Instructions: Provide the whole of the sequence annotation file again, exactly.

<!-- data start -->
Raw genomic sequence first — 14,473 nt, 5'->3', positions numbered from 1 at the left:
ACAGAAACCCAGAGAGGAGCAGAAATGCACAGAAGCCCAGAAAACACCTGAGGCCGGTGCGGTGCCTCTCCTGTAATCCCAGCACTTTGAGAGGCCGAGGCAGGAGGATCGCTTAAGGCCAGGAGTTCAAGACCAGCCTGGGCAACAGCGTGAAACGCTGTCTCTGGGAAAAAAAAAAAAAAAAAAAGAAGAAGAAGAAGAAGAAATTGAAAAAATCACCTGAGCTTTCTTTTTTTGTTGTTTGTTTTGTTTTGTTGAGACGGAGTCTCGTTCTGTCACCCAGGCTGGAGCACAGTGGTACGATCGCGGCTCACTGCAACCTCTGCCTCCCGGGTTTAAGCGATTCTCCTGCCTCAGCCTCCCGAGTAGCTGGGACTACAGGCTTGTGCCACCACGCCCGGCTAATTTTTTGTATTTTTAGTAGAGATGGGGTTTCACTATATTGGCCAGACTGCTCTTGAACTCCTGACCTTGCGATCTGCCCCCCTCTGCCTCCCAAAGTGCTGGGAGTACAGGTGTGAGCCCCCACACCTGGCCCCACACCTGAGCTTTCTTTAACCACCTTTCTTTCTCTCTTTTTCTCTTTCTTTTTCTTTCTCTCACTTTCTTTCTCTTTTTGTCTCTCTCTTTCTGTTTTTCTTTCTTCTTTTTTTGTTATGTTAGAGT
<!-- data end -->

Raw genomic sequence first — 14,473 nt, 5'->3', positions numbered from 1 at the left:
ACAGAAACCCAGAGAGGAGCAGAAATGCACAGAAGCCCAGAAAACACCTGAGGCCGGTGCGGTGCCTCTCCTGTAATCCCAGCACTTTGAGAGGCCGAGGCAGGAGGATCGCTTAAGGCCAGGAGTTCAAGACCAGCCTGGGCAACAGCGTGAAACGCTGTCTCTGGGAAAAAAAAAAAAAAAAAAAGAAGAAGAAGAAGAAGAAATTGAAAAAATCACCTGAGCTTTCTTTTTTTGTTGTTTGTTTTGTTTTGTTGAGACGGAGTCTCGTTCTGTCACCCAGGCTGGAGCACAGTGGTACGATCGCGGCTCACTGCAACCTCTGCCTCCCGGGTTTAAGCGATTCTCCTGCCTCAGCCTCCCGAGTAGCTGGGACTACAGGCTTGTGCCACCACGCCCGGCTAATTTTTTGTATTTTTAGTAGAGATGGGGTTTCACTATATTGGCCAGACTGCTCTTGAACTCCTGACCTTGCGATCTGCCCCCCTCTGCCTCCCAAAGTGCTGGGAGTACAGGTGTGAGCCCCCACACCTGGCCCCACACCTGAGCTTTCTTTAACCACCTTTCTTTCTCTCTTTTTCTCTTTCTTTTTCTTTCTCTCACTTTCTTTCTCTTTTTGTCTCTCTCTTTCTGTTTTTCTTTCTTCTTTTTTTGTTATGTTAGAGT